Quiet DTV Transition for Media General Stations - Broadcasting & Cable

Quiet DTV Transition for Media General Stations

Anticipated coverage issues with WSPA, converter boxes and weaker VHF signals are biggest issues
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Complete Coverage of the DTV Transition

The analog turnoff went well for Media General's 14 stations, with an average of 150 viewer calls received per station, as of Saturday evening, says Ardell Hill, senior VP of broadcast operations for the group.

Only a couple stations had a high volume of calls Friday, with a few logging 500 to 600, but that tailed off pretty quickly. While Media General had been concerned about reception problems at a few of its stations that were switching back from UHF digital to their old analog VHF assignments, that wasn't as big a problem as it expected.

"At the end of the day, the single most predominant issue was the converter box itself," says Hill. "Either the customer was not doing it right, or it was a cheap box that didn't [rescan well]."

Media General does have a coverage issue at one station, WSPA in Spartanburg, S.C., but it was not unexpected. WSPA had its tower collapse during a freak storm back in early March and had been operating a low-power UHF signal from a temporary antenna at a much lower height than before, while it races to get a new permanent tower built. When it switched to a low-power VHF signal on Ch. 7 on Friday as part of the conversion, not surprisingly fewer viewers were able to find the signal. Hill says Media General is working with affected WSPA viewers on a case-by-case basis in the interim to try to restore reception.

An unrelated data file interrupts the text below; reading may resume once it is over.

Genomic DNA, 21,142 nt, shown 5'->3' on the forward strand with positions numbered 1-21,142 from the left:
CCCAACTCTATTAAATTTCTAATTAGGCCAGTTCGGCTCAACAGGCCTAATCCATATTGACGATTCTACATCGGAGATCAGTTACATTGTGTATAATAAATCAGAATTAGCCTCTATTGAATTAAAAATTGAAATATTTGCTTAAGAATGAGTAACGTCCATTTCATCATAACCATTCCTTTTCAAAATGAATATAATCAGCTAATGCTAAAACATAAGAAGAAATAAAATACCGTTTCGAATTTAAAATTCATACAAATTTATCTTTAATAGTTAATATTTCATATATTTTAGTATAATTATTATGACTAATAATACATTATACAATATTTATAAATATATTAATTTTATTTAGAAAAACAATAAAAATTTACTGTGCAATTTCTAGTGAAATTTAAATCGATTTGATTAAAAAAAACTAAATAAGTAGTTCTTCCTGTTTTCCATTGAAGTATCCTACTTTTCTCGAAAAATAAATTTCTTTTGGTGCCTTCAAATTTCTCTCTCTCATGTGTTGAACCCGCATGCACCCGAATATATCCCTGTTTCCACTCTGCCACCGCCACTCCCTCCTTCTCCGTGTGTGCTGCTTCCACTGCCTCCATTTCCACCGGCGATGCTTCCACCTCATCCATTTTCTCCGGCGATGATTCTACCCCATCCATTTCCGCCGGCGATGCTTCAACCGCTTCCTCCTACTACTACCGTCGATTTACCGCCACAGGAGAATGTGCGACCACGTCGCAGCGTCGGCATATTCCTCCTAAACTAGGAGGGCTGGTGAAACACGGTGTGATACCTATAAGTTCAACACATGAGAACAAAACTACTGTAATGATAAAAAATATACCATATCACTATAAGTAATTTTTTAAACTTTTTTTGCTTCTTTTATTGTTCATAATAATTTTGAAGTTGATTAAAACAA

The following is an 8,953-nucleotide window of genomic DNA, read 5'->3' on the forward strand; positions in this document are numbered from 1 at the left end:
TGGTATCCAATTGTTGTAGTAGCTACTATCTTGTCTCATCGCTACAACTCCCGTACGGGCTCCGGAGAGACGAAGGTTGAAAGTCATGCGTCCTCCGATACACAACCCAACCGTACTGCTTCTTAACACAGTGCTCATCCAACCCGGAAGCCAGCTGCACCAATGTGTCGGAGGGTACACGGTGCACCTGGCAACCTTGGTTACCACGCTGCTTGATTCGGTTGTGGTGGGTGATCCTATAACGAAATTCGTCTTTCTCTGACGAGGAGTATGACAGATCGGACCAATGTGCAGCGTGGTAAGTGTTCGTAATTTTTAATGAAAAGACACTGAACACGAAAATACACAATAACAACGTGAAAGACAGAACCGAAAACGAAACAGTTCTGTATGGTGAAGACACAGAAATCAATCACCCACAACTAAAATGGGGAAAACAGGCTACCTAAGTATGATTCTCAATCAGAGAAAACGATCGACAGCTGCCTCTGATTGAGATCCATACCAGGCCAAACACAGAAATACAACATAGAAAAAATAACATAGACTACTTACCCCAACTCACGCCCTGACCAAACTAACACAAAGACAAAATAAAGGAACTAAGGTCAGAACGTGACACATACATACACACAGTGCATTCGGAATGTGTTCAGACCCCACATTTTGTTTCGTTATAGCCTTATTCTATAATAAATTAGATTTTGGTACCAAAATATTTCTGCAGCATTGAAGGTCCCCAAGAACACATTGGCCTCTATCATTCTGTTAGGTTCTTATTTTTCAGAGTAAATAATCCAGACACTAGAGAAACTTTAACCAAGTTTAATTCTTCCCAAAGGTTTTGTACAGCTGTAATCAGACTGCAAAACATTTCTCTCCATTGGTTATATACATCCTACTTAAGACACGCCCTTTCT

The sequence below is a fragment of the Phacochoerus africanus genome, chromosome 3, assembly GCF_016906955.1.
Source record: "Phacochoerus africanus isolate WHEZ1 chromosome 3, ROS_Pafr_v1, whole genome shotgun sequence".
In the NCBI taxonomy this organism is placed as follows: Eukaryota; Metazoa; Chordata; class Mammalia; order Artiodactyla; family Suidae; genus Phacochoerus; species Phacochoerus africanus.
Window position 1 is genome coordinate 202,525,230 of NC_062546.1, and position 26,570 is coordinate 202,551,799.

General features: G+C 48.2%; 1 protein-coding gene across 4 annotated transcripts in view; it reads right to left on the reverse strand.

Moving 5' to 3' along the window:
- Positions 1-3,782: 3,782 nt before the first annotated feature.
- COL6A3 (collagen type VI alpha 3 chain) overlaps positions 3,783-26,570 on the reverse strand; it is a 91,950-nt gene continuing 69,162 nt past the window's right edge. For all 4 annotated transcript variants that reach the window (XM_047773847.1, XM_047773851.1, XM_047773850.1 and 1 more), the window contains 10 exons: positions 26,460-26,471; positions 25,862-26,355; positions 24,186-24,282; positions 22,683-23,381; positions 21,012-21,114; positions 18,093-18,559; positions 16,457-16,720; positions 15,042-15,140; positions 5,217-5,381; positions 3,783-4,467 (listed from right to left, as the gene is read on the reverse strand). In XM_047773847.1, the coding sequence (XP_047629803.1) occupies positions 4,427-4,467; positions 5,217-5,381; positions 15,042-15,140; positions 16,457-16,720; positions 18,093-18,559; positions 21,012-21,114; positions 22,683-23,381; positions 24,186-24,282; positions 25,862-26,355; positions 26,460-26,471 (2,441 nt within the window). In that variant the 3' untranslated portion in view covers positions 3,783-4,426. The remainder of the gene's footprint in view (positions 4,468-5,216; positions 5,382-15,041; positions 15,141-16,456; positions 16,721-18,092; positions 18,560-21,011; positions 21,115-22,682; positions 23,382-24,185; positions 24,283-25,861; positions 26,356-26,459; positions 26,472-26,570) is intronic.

"We're working with them, and trying to find ways to get them an outdoor antenna," says Hill. "That's probably the biggest challenge."

Media General has several other stations that also switched back to VHF, including markets such as Tampa, Florence/Myrtle Beach, S.C., and Johnson City, Tenn. But Hill says it's too early to tell what the overall impact to DTV reception has been. From participating in industry calls Friday, he has heard problems with VHF reception in several markets, however.

"For the most part, it's clear that the VHF signals are noticeably covering less of the market than what UHF at full-power was," says Hill. "We're hearing that from the industry in several markets, and that's a pretty universal thing being experienced: the V's are not quite getting out as well as the U's."

Hill does add that viewers with newer indoor VHF/UHF antennas that have built-in amplifiers are faring much better in finding the new VHF digital channels.

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